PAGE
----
Saturday, February 02, 2008

Undercover Review

Reading reviews, especially shorter ones, can be a popcorn kind of experience. You sample a kernel or two, you find you're not quite full, so you pop a couple more, pretty soon you're licking butter and salt off the bottom of the bowl. The Bookgasm site is a good place to pop in every so often for a few quick hits, even when they're reviewing books you have no interest in. Maybe it's just me.

Anyway, at the end of last year one of the reviewers commented about a book that he called his favorite book of the year. I'd never heard of it or the author but that got my attention. When I checked into it, I found it's about a private investigator and is written in the first person. Since the book I just finished writing (but have not yet started editing) is about a cop and is written in the first person, I was curious as to how one of the best books of the year handled whatever kinds of things overlapped our two books.

I'm being kind of vague here because I thought I'd kind of do a general book review without naming the actual book. One of the reasons is that I really didn't care for the book; it didn't pass my test of wanting to read the next book by the same author, although that may not be cast in stone. Anyway, if someone really cared I'm sure they could ferret it out based on what I've said here.

As I said, the book is written in a first person perspective and right off the bat you can tell that the author is comfortable with his writing and has a strong voice (while his first novel, he is evidently an experienced screenwriter, etc.). I was impressed and almost intimidated by how smooth the narrative was early on. There was something that bothered me about the voice, and it's similar to why I don't care for Robert Crais' work, but it's hard to pin down when writing about it. You'd see what I mean if you read it, though.

It's kind of a cocky, smart-assed way of speaking that is intended just for the reader. If the character acted like that much of an ass when he spoke to the other characters, they'd probably have nothing to do with him. The phrase "pitching woo" was awkward enough when he used it in dialogue; it was really annoying when he used variations of it in the narrative. This is similar to Crais' Elvis Cole character who will comment, say, on his sometime partner in an aside intended only for the reader. Something like, "He doesn't say a lot, but when he does, he usually uses two words or less to make his point. Some talker, that guy. Can't shut him up." Doing this once may be okay, but not repeatedly. It's like the style takes the reader out of the story more than the writing.

A worse problem is that while the story is cruising along, the PI suddenly does something violent and unprovoked and unforeseen. Rather than provide an entertaining and unexpected plot point, the act was so wholly un-foreshadowed that it made it seem completely out of character. The author didn't set the stage for the actions of his own guy.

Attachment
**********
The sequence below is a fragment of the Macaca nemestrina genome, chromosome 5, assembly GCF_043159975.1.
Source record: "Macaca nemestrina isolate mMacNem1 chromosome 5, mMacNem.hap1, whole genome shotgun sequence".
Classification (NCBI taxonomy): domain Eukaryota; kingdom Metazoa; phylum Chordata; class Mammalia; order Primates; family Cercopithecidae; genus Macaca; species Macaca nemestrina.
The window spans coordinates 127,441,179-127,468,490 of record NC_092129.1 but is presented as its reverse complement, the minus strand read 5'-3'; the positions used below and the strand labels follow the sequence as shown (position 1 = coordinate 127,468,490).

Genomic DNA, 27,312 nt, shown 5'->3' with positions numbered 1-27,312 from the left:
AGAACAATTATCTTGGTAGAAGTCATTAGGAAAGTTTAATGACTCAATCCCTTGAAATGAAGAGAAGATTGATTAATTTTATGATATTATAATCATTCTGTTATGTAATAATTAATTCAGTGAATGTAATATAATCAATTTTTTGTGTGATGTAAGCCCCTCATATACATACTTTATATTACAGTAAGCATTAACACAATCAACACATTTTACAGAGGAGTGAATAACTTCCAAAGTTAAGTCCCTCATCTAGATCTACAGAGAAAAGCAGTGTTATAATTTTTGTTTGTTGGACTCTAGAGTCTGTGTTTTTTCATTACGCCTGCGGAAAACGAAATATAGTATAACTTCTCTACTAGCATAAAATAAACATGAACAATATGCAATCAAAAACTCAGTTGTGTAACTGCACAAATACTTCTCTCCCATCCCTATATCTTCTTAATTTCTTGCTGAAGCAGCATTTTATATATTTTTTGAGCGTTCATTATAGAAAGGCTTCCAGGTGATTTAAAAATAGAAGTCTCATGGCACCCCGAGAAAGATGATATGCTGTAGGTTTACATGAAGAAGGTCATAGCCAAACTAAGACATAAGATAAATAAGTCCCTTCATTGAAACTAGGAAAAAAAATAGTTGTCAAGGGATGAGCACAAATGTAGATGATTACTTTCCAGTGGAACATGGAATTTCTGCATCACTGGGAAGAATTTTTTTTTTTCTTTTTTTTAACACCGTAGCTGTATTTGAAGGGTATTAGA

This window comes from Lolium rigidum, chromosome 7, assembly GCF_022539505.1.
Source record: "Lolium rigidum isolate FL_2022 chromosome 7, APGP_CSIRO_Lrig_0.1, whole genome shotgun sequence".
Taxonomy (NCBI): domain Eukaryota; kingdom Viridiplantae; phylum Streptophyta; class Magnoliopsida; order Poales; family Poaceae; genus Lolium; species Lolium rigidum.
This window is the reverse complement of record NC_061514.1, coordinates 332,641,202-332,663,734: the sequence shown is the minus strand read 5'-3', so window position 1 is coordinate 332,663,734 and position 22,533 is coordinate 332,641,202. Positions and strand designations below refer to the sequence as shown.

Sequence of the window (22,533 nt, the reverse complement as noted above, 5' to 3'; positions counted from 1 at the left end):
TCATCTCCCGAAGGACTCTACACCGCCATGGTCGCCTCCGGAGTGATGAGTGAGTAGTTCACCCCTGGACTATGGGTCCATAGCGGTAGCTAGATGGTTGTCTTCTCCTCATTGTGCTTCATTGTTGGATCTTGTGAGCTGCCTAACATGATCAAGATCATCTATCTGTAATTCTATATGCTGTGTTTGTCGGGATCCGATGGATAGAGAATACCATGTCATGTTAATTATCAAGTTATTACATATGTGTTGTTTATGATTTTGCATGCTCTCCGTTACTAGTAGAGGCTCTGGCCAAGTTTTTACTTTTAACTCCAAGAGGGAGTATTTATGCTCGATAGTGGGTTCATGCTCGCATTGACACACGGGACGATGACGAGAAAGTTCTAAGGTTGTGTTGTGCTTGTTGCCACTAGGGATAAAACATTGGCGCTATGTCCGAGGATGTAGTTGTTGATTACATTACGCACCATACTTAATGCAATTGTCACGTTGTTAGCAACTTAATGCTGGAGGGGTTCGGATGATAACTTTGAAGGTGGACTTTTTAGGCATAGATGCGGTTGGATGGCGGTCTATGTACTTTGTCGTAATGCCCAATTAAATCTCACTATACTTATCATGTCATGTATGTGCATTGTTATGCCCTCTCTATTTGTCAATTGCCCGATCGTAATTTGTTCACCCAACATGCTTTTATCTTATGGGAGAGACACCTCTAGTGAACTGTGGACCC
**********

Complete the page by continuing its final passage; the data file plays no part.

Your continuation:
A more annoying problem was that when dealing with his best friend, as well as a cop he was supposedly on good terms with, the dialogue was all argument and altercation to the point that in any normal situation these relationships would no longer exist. Sure, a spot of anger or annoyance can reflect realism and add depth to an encounter, but not every time, all the time, and virtually unrelenting throughout the book.

Plot wise I had two major issues with the book. First, every time the PI needed something, he had the perfect associate from out of the past to call on. This happened at least four times throughout the book. He didn't have to figure out how to do anything to get over each hurdle, he merely called in a specialist he already just happened to know. Secondly, from the get go he speculated (while arguing unpleasantly with his "best" friend), what might be going on with the bad guys. Several times throughout the book the situation was revisited, always with the same unconfirmed speculation. There were no other options considered, no potential alternatives given, and guess what? They had the problem nailed.

So in the end, despite a glib and distinctive voice (which was borderline annoying for me), I couldn't wait for the book to be over. Any book written in the first person is ultimately about what the events mean to the narrator and how they affect him, but the disconnect between how he was portrayed through his narration and how he acted through the plot invalidate this theory. There was no mystery since the character's original supposition was the main plot thread through the book. The climax of the hero's rescue was glossed over and unbelievable as well, so what are you left with?

I guess a successful debut novel, but one I wouldn't recommend by an author I wouldn't read again. A less annoying voice, a narrative that left room for the character's actions later in the book, a plot with a spark of mystery or unknown, and a resolution with more credibility would have made all the difference. It sounds like a lot, but it ain't necessarily so. Ah, well. At least I got through it quickly. And somebody out there apparently likes it; the back cover blurbs say so.


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